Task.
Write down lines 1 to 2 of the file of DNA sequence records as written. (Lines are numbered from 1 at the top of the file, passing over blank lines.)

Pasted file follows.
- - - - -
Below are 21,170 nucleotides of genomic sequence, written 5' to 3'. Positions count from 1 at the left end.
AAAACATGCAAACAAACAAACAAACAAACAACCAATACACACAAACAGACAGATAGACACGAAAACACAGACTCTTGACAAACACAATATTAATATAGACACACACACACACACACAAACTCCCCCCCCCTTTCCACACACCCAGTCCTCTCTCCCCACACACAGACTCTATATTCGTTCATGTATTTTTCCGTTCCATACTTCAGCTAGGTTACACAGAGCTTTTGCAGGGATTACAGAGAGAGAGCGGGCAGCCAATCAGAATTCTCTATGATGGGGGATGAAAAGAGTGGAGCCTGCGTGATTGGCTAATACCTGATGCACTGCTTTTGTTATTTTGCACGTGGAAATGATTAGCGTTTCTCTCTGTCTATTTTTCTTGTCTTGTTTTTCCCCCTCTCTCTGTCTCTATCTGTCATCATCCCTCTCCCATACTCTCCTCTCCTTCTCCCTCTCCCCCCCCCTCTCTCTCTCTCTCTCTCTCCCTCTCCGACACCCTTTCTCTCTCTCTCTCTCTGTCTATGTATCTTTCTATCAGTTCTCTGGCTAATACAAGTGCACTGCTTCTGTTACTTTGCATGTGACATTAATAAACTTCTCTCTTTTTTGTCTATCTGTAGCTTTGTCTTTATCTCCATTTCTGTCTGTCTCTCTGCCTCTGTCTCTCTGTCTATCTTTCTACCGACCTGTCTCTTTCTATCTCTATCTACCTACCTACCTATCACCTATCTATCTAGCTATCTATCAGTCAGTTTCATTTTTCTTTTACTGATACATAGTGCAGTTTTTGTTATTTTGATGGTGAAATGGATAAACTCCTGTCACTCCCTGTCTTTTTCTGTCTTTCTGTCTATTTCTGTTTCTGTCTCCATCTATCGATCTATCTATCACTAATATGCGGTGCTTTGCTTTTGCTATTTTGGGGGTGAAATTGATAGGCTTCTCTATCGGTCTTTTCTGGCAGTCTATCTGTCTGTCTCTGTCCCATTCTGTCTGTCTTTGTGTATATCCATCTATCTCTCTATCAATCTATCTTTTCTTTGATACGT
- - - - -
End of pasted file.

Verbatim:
Below are 21,170 nucleotides of genomic sequence, written 5' to 3'. Positions count from 1 at the left end.
AAAACATGCAAACAAACAAACAAACAAACAACCAATACACACAAACAGACAGATAGACACGAAAACACAGACTCTTGACAAACACAATATTAATATAGACACACACACACACACACAAACTCCCCCCCCCTTTCCACACACCCAGTCCTCTCTCCCCACACACAGACTCTATATTCGTTCATGTATTTTTCCGTTCCATACTTCAGCTAGGTTACACAGAGCTTTTGCAGGGATTACAGAGAGAGAGCGGGCAGCCAATCAGAATTCTCTATGATGGGGGATGAAAAGAGTGGAGCCTGCGTGATTGGCTAATACCTGATGCACTGCTTTTGTTATTTTGCACGTGGAAATGATTAGCGTTTCTCTCTGTCTATTTTTCTTGTCTTGTTTTTCCCCCTCTCTCTGTCTCTATCTGTCATCATCCCTCTCCCATACTCTCCTCTCCTTCTCCCTCTCCCCCCCCCTCTCTCTCTCTCTCTCTCTCCCTCTCCGACACCCTTTCTCTCTCTCTCTCTCTGTCTATGTATCTTTCTATCAGTTCTCTGGCTAATACAAGTGCACTGCTTCTGTTACTTTGCATGTGACATTAATAAACTTCTCTCTTTTTTGTCTATCTGTAGCTTTGTCTTTATCTCCATTTCTGTCTGTCTCTCTGCCTCTGTCTCTCTGTCTATCTTTCTACCGACCTGTCTCTTTCTATCTCTATCTACCTACCTACCTATCACCTATCTATCTAGCTATCTATCAGTCAGTTTCATTTTTCTTTTACTGATACATAGTGCAGTTTTTGTTATTTTGATGGTGAAATGGATAAACTCCTGTCACTCCCTGTCTTTTTCTGTCTTTCTGTCTATTTCTGTTTCTGTCTCCATCTATCGATCTATCTATCACTAATATGCGGTGCTTTGCTTTTGCTATTTTGGGGGTGAAATTGATAGGCTTCTCTATCGGTCTTTTCTGGCAGTCTATCTGTCTGTCTCTGTCCCATTCTGTCTGTCTTTGTGTATATCCATCTATCTCTCTATCAATCTATCTTTTCTTTGATACGT